Focusing on the time-wasting takes away from the actual reality, which is that Seánie Shea hit a bad penalty. Evan Comerford could have sat down on the ground for nine and a half minutes out of the 10 and none of it would have mattered if Seánie buried his penalty like a good forward should. There’s no excuse for missing a penalty in Gaelic football. You’re close enough in that if you hit the spot you’re supposed to hit just inside the post, the goalie has no chance.
It was a pleasure to be there to see James McCarthy in action. I have said it time and again in this column down the years, there’s nobody in the sport I would rather have beside me on a team. He did the work of five men on Sunday – up and down, winning tackles, setting Dublin moving, scoring his own point, winning kick-outs. And all this after he missed an early goal. The sheer bull thickness of him was a sight to see.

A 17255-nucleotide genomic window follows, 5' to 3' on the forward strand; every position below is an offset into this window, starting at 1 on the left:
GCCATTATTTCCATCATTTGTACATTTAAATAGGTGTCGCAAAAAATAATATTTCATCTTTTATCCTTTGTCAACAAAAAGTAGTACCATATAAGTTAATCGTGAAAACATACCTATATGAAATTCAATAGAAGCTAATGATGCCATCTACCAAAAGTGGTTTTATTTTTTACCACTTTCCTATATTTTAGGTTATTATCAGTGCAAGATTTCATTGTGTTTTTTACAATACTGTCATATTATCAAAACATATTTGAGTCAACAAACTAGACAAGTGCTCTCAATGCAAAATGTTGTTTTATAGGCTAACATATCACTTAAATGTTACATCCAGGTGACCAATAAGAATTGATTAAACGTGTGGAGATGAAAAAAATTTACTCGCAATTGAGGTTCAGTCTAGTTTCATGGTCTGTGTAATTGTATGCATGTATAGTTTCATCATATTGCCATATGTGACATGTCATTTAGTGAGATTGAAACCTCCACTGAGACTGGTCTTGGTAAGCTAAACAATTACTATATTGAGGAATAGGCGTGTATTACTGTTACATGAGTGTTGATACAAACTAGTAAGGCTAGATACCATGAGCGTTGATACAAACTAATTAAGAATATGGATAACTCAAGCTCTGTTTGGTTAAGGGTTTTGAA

It was a great game for Kerry to win. They went into their shells in the second half a bit, going very lateral and playing as if they were uneasy about chancing a ball inside. A couple of times you could see David Clifford waving his arms and screaming for a ball in but they got shy about giving it into him. It was no accident that he won possession for the free at the end – he had spent long enough roaring for the others to get it into him.
Best of all for Kerry, they got through without hitting top gear. They didn’t get as much off the bench as Dublin did. They whipped off David Moran a bit early I thought. They tightened up at the wrong time when Dublin were there to be killed off. They got there in the end but they have plenty to fix before the final.
Not a bad place to be.